I like, for example, the way that Majestic Wines shows reviews of some of its bottles at the point of sale.

The point of wi-fi, and of having your own mobile site or app is that customers aren't sent to a search engine, but to the retailer's own product /landing pages.

A significant number are using mobiles in store already and the retailer has to adapt to this. While a better general in-store experience would be welcome, mobile can play a big part in this.

It's not just about price comparison, it could be using mobile to deliver vouchers and product recommendations for customers, or to make their shopping experience easier.

For example, Sainsbury's Scan and Go app, though flawed at the moment, aims to take some of the pain out of grocery shopping by letting customers scan with their app as they shop.

http://econsultancy.com/uk/blog/11129-sainsbury-s-scan-go-mobile-app-is-too-slow

It may also depend on the type of store. If I'm entering a luxury store (not that I do too often), then I'll expect a more personal service. However, in PC World, John Lewis or somewhere, I'd rather be able to find the information I need without having to ask.

almost 4 years ago

Oliver Ewbank

Oliver Ewbank, Digital Marketing Manager at Koozai

I think all retailers should offer in store wi fi as it can encourage sales. People are going to compare prices online no matter what but if you make the process easier then customers will have a better shopping experience. This could be better for the long term.

over 3 years ago

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Rob Thurner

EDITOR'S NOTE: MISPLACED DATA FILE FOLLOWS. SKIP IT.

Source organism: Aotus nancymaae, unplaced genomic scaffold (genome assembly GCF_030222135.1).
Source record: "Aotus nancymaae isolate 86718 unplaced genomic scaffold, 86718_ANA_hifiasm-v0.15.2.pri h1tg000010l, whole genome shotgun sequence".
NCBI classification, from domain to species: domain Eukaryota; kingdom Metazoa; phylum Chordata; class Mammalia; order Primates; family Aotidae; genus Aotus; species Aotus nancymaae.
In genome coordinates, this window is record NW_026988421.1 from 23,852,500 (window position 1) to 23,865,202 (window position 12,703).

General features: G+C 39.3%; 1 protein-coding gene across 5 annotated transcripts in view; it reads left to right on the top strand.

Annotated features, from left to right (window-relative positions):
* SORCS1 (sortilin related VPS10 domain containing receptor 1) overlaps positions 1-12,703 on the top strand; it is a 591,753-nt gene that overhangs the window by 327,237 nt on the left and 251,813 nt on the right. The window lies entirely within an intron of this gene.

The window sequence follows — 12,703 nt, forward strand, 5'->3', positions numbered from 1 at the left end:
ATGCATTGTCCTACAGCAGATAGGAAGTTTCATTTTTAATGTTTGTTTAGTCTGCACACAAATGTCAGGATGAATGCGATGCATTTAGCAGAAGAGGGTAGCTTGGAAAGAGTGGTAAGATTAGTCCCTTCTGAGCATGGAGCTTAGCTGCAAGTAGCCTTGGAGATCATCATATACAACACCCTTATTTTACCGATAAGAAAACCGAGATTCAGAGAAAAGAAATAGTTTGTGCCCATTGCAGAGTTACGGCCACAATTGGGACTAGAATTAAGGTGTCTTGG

Excellent post, thank you Graham. In-store wi-fi is a winner for consumers and brands.

This is a timely reminder for the retailers and shopping mall operators out there who are still prevaricating over wi-fi installation.

I think it comes down to weighing up the capex investment against a better shopper experience afforded by wi-fi,, meaning more footfall, more time in-store and increased spend.

A retailer I interviewed last week told me he sees shoppers backing out the store when they lose Internet signal on their handsets. This is a telling signal.

over 3 years ago

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John Alexander

In store wi-fi absolutely, or even ensuring there is wi-fi coverage outside your store so that you can give customers or prospective customers reason to linger a while and visit your store.

Should other high st retailers be providing the coffee shop wi-fi? Afterall all they can hope to sell you is another coffee, the neighbouring retailer can promote / push / nudge you to call in. Or maybe the on-line retailers should do so - stay here enjoy another coffee and shop on-line rather than walk any further.

As for a supermarket reminding me that i'm only 5m from what i bought last week - no thank you, can you imagine how irritating that would be even before you get past the fruit and veg. A good reason to switch that particular app off.

over 3 years ago